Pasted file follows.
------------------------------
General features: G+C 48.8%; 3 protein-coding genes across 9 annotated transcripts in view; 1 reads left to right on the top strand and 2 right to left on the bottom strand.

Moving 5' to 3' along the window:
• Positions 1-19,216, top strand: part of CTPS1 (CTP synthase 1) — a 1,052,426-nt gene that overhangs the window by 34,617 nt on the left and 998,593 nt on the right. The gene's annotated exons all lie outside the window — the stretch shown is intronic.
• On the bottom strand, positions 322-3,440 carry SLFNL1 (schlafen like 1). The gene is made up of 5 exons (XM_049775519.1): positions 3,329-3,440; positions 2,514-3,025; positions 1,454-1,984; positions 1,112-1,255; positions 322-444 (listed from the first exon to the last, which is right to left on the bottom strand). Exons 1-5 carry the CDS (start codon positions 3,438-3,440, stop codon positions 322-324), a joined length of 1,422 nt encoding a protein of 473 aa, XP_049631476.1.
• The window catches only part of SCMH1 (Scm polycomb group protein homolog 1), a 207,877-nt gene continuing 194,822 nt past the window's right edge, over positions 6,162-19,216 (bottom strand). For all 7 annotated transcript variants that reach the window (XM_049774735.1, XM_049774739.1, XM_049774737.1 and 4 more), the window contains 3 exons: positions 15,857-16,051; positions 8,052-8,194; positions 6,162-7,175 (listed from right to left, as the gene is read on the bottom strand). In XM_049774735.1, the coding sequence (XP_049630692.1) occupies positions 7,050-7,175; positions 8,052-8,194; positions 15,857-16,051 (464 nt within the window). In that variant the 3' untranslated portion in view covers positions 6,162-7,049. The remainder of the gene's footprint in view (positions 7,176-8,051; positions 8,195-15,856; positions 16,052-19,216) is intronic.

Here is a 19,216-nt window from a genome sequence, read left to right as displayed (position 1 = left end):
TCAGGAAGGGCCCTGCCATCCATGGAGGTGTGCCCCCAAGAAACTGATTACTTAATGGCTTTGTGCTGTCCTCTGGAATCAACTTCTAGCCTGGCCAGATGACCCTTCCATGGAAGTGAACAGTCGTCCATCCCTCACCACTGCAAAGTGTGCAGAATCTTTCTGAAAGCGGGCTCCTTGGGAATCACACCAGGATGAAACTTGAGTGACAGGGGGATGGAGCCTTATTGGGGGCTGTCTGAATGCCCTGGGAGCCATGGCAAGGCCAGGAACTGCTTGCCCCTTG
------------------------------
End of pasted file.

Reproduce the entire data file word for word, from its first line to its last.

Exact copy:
General features: G+C 48.8%; 3 protein-coding genes across 9 annotated transcripts in view; 1 reads left to right on the top strand and 2 right to left on the bottom strand.

Moving 5' to 3' along the window:
• Positions 1-19,216, top strand: part of CTPS1 (CTP synthase 1) — a 1,052,426-nt gene that overhangs the window by 34,617 nt on the left and 998,593 nt on the right. The gene's annotated exons all lie outside the window — the stretch shown is intronic.
• On the bottom strand, positions 322-3,440 carry SLFNL1 (schlafen like 1). The gene is made up of 5 exons (XM_049775519.1): positions 3,329-3,440; positions 2,514-3,025; positions 1,454-1,984; positions 1,112-1,255; positions 322-444 (listed from the first exon to the last, which is right to left on the bottom strand). Exons 1-5 carry the CDS (start codon positions 3,438-3,440, stop codon positions 322-324), a joined length of 1,422 nt encoding a protein of 473 aa, XP_049631476.1.
• The window catches only part of SCMH1 (Scm polycomb group protein homolog 1), a 207,877-nt gene continuing 194,822 nt past the window's right edge, over positions 6,162-19,216 (bottom strand). For all 7 annotated transcript variants that reach the window (XM_049774735.1, XM_049774739.1, XM_049774737.1 and 4 more), the window contains 3 exons: positions 15,857-16,051; positions 8,052-8,194; positions 6,162-7,175 (listed from right to left, as the gene is read on the bottom strand). In XM_049774735.1, the coding sequence (XP_049630692.1) occupies positions 7,050-7,175; positions 8,052-8,194; positions 15,857-16,051 (464 nt within the window). In that variant the 3' untranslated portion in view covers positions 6,162-7,049. The remainder of the gene's footprint in view (positions 7,176-8,051; positions 8,195-15,856; positions 16,052-19,216) is intronic.

Here is a 19,216-nt window from a genome sequence, read left to right as displayed (position 1 = left end):
TCAGGAAGGGCCCTGCCATCCATGGAGGTGTGCCCCCAAGAAACTGATTACTTAATGGCTTTGTGCTGTCCTCTGGAATCAACTTCTAGCCTGGCCAGATGACCCTTCCATGGAAGTGAACAGTCGTCCATCCCTCACCACTGCAAAGTGTGCAGAATCTTTCTGAAAGCGGGCTCCTTGGGAATCACACCAGGATGAAACTTGAGTGACAGGGGGATGGAGCCTTATTGGGGGCTGTCTGAATGCCCTGGGAGCCATGGCAAGGCCAGGAACTGCTTGCCCCTTG